Development concerns (3)-Fabrication challenges of carbon carbon composite

The major heat exchanger components of a plate-fin, cross-flow core include corrugated fins, parting sheets, and channel edge closures. As mentioned, the use of C/C composites allows each component to be tailored for thermal and structural performance through materials and processing selection. Although this option exists, it is often labor intensive or processing becomes a cost limiting factor. For these reasons, a plain plate-fin design has been envisioned for the C/C recuperator core.

The corrugated plate-fins require both thermal and structural design considerations. High in-plane thermal conductivity is most important, therefore fiber orientation in the direction of conductivity must be considered for optimization. High-thermal conductivity fibers and a dense graphitic matrix will also aid thermal performance. The increase in performance by fiber selection and orientation could ease the concern over plain-fin geometry and help reduce the projected volume penalty. Also, since heat transfer surface area within the core dominates performance, the fin packing density must be enhanced. Reducing the plate-fin thickness to increase packing density is required but is limited by fabricability concerns.

The parting sheets serve primarily a structural function and are the principal leakage boundary between the hot and cold airflow streams. For the parting sheets, through-plane conductivity is important and sheets should be as thin as possible while meeting thermal, structural, and permeability requirements. Since C/C composites are inherently porous, additional processing steps must be utilized to increase the composite density. The use of thin metallic foils between the parting sheets may help to prevent leakage, but incorporates more challenges to the fabrication concern. The metallic foils must have a low coefficient of thermal expansion and high-temperature capabilities, and must meet compatibility requirements with the composite and gas Brayton system.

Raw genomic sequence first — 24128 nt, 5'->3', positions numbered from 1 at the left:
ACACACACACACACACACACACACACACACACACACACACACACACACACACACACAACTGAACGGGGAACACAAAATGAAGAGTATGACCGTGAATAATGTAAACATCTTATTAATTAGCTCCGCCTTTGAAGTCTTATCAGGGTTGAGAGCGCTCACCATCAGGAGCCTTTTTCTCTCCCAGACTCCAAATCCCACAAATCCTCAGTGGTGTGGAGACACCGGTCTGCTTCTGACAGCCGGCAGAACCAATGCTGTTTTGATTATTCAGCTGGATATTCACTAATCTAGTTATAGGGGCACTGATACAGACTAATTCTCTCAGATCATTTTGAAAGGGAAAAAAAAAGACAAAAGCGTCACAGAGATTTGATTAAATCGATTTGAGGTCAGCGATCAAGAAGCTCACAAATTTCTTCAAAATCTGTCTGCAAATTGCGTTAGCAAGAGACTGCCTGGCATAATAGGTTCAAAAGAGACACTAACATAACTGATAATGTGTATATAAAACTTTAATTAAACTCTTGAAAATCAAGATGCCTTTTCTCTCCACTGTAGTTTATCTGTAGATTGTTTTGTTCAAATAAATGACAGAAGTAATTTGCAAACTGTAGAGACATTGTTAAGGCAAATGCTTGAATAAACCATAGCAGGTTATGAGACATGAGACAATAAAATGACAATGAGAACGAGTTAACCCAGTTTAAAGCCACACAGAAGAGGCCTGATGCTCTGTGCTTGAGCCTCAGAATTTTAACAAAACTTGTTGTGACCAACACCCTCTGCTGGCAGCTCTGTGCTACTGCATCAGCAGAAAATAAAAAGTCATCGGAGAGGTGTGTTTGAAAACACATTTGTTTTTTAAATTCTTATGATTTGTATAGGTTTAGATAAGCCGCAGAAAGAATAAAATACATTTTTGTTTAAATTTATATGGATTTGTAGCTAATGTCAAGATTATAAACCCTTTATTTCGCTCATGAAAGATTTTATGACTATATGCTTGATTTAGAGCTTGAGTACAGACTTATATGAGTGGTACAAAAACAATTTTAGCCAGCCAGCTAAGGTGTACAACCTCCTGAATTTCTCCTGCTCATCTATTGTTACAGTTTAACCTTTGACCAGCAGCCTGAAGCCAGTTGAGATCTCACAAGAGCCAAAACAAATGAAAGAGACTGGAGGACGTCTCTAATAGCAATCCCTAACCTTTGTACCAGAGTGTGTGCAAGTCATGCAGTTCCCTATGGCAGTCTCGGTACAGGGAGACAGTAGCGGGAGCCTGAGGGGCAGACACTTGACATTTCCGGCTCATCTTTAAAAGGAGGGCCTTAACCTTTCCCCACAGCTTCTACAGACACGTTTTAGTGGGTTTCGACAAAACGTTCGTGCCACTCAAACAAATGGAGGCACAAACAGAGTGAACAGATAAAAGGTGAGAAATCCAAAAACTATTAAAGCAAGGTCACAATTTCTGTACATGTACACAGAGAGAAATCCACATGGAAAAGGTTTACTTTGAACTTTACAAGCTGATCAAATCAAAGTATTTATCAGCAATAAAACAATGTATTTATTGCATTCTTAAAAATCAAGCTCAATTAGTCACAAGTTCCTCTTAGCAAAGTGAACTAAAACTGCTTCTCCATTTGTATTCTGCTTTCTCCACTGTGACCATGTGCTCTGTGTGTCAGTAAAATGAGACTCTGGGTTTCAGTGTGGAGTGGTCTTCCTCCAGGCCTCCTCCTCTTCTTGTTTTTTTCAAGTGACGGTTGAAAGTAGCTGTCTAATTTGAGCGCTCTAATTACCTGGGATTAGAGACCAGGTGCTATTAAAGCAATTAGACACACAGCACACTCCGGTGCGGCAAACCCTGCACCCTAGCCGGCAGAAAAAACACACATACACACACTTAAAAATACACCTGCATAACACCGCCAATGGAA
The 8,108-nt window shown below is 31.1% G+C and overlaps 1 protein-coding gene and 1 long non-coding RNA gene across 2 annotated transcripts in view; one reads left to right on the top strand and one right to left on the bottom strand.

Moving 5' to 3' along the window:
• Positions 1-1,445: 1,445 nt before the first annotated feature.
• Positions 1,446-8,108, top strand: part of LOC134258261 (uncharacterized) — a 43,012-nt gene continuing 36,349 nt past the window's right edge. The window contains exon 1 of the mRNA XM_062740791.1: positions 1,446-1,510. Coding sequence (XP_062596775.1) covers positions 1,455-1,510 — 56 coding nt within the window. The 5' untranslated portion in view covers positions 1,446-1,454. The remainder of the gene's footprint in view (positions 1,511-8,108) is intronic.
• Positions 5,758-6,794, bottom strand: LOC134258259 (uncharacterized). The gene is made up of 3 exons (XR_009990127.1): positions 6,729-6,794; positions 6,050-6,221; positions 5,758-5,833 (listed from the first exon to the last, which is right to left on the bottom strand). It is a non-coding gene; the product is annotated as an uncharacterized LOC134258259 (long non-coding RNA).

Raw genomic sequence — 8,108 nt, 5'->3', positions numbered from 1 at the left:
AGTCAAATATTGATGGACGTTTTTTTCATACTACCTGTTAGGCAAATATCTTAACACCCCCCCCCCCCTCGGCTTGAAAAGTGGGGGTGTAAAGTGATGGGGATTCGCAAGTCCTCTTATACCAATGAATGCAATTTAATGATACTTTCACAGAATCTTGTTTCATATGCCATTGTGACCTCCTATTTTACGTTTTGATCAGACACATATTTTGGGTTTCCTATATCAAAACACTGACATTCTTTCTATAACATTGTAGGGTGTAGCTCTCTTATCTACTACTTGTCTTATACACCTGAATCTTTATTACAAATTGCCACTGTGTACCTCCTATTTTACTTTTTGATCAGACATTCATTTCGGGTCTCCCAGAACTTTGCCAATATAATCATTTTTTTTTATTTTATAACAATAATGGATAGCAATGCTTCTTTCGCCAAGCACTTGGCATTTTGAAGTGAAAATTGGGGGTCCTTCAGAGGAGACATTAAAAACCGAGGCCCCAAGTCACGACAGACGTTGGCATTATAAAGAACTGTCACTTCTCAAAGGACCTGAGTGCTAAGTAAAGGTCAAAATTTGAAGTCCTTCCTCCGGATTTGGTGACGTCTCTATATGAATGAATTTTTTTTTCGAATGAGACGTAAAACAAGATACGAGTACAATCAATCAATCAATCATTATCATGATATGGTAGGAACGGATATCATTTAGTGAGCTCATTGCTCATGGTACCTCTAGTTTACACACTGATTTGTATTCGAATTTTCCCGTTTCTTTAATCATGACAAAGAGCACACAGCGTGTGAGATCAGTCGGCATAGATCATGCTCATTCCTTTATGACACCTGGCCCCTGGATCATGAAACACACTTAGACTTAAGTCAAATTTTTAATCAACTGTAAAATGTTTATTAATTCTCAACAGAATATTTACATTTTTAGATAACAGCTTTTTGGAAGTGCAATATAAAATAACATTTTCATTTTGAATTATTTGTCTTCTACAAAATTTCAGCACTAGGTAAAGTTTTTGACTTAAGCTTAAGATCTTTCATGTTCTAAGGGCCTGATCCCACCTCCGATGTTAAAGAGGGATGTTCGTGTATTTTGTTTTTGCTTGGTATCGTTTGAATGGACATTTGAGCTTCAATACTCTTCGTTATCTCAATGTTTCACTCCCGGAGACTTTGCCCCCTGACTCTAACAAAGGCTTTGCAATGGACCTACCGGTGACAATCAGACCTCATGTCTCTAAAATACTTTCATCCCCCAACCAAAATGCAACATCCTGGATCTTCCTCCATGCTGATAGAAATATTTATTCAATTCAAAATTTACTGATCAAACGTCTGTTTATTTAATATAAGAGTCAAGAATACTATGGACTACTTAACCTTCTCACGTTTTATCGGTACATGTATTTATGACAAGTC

Channel edge closures serve a structural function by acting as load carrying members and leakage boundaries. For the conceptual recuperator design, the side- and end-walls are expected to be metallic to meet the critical permeability requirements. The composite core and metallic pressure boundary must be compatible and conform to the ASME boiler and pressure-vessel code.

Fabrication of a C/C heat exchanger core has been demonstrated for aircraft applications. Conventional core design mimics the procedure used to produce metallic heat exchangers by brazing each corrugated layer to the flat parting sheet on both the top and bottom to form a layer. Each layer is brazed together to form the core. The study showed that fin heights varied up to 6%, with only the high points attaching to the parting sheet, thus reducing structural performance. The study concluded that control over composite fabrication is essential and must be further developed.

An innovative approach to minimize fabrication and cost, while maintaining thermal and structural performance has also been evaluated. This integral plate-fin design took advantage of the unique fabrication possibilities of C/C composite materials. Instead of processing each layer of the HX core individually and brazing them together, the integral design allows each alyer to be constructed and co-cured as an integral unit. The size of the Prometheus recuperator may prevent the use of this technology.

The study also demonstrated C/C material optimization in the HX design. Commercial materials and existing processes were used to reduce time and cost. Three standard processing methods were evaluated to give favorable properties. The high thermal conductivity process used more costly steps to produce a graphitic composite from a pitch-matrix prepreg. The structural process was less expensive and optimized mechanical properties by pyrolyzing a phenolic-matrix prepreg without graphitization. Finally, the mixed method pyrolized and graphitized a phenolic-resin prepreg to provide intermediate strength and thermal properties.

It is expected that current C/C recuperator fabrication development by Allcomp will take these problems into consideration. Innovative approaches to reduce cost and ease of fabrication may be utilized while maintaining quality.



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